Regarding linear mixed models, I am looking for a reference that advocates first determining the appropriate structure of random effects (by first modelling only random effects), and then incorporating fixed effects into models. The OP here refers to references that aren't specified

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    $\begingroup$ You can't model random effects in isolation, random effects are modeled by subtracting off the fixed part and estimating covariance structures using the residuals, then using those weights to restimate the fixed effects, and proceding iteratively until convergence of estimates to some target value. $\endgroup$ – AdamO Dec 18 '18 at 18:59
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    $\begingroup$ When Ben discusses "finding" the right structure, he refers to exploratory analyses or aprior specification of models. Asking about what exploratory analyses can help identify correlation structures is a somewhat different question. $\endgroup$ – AdamO Dec 18 '18 at 19:01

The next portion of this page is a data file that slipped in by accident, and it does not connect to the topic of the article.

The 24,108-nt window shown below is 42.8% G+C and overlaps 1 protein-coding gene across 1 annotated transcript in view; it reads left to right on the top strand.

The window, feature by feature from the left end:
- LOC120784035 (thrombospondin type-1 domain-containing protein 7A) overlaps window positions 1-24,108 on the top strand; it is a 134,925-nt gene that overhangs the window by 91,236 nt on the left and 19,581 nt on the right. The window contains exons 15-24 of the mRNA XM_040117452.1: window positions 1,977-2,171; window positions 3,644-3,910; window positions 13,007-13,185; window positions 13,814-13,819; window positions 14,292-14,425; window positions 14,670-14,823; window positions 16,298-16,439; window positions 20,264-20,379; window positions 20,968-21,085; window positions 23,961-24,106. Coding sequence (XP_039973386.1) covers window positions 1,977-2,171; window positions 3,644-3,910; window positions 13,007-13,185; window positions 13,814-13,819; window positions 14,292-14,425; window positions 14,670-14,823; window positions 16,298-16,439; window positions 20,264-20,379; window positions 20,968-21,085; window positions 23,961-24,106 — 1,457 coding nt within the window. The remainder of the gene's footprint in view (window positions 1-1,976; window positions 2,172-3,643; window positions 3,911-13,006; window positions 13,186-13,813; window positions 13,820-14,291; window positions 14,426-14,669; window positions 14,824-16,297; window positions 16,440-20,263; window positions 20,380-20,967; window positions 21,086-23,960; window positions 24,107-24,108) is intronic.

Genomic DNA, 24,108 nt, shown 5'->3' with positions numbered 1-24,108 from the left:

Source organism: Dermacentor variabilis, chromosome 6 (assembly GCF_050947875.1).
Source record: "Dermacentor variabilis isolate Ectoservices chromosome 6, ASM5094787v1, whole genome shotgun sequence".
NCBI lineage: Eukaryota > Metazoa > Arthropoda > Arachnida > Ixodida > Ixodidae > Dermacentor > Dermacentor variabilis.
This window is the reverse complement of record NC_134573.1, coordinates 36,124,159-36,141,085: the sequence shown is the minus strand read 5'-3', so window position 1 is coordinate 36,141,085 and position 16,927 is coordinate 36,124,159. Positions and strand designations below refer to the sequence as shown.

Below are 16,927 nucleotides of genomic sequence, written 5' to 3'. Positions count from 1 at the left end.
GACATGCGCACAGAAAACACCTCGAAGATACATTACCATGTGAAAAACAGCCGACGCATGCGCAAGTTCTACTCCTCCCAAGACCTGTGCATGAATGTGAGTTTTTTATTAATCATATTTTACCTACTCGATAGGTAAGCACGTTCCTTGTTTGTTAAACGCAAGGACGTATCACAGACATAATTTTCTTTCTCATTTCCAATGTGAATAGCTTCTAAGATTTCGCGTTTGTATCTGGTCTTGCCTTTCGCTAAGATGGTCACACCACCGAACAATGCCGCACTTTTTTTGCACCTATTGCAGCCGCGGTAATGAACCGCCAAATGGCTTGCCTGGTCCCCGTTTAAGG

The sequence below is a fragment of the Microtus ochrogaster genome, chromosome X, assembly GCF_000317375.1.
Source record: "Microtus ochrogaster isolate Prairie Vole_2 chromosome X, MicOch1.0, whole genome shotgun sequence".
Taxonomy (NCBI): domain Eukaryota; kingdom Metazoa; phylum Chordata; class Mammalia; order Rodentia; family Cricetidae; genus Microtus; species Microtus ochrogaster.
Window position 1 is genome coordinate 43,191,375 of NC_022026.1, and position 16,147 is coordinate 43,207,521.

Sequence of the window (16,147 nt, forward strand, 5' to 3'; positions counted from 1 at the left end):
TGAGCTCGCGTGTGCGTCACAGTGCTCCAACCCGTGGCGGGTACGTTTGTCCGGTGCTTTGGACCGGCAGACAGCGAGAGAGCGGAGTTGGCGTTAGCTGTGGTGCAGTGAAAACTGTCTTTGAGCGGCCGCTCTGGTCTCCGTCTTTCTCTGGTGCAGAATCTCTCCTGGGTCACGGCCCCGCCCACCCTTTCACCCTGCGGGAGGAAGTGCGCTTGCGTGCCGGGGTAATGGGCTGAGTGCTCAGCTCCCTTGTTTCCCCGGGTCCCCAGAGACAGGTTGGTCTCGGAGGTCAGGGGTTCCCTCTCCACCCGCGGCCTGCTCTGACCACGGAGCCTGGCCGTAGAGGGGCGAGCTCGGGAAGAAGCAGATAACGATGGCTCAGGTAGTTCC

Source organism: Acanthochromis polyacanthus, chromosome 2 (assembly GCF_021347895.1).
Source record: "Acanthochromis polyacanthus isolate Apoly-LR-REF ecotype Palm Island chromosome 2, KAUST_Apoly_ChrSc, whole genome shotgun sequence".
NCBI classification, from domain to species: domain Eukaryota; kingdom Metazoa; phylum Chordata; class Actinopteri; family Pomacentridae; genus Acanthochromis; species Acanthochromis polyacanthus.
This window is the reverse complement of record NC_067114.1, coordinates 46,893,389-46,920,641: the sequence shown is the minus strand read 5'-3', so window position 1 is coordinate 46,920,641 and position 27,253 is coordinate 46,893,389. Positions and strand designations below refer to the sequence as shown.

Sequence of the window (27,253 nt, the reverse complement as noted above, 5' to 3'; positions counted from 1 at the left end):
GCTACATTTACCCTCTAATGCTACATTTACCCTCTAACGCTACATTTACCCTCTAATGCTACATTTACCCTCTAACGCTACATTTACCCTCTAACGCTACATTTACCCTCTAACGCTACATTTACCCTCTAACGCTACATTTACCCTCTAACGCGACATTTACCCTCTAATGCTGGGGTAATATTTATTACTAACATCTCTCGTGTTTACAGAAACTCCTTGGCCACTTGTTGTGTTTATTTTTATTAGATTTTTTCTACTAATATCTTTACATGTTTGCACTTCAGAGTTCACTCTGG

Because the choice of the random-effects structure can be affected by the chosing fixed effects, often the advice is to start with a “full” specification of your fixed-effects structure (i.e., define the most general model structure including the factors you want to control for, and possible interactions and nonlinear terms), then select the appropriate random-effects structure starting from random intercepts and including additional random effects and testing in each step if they are required, and finally return to the fixed effects and see which terms seem to play a role in your outcome.

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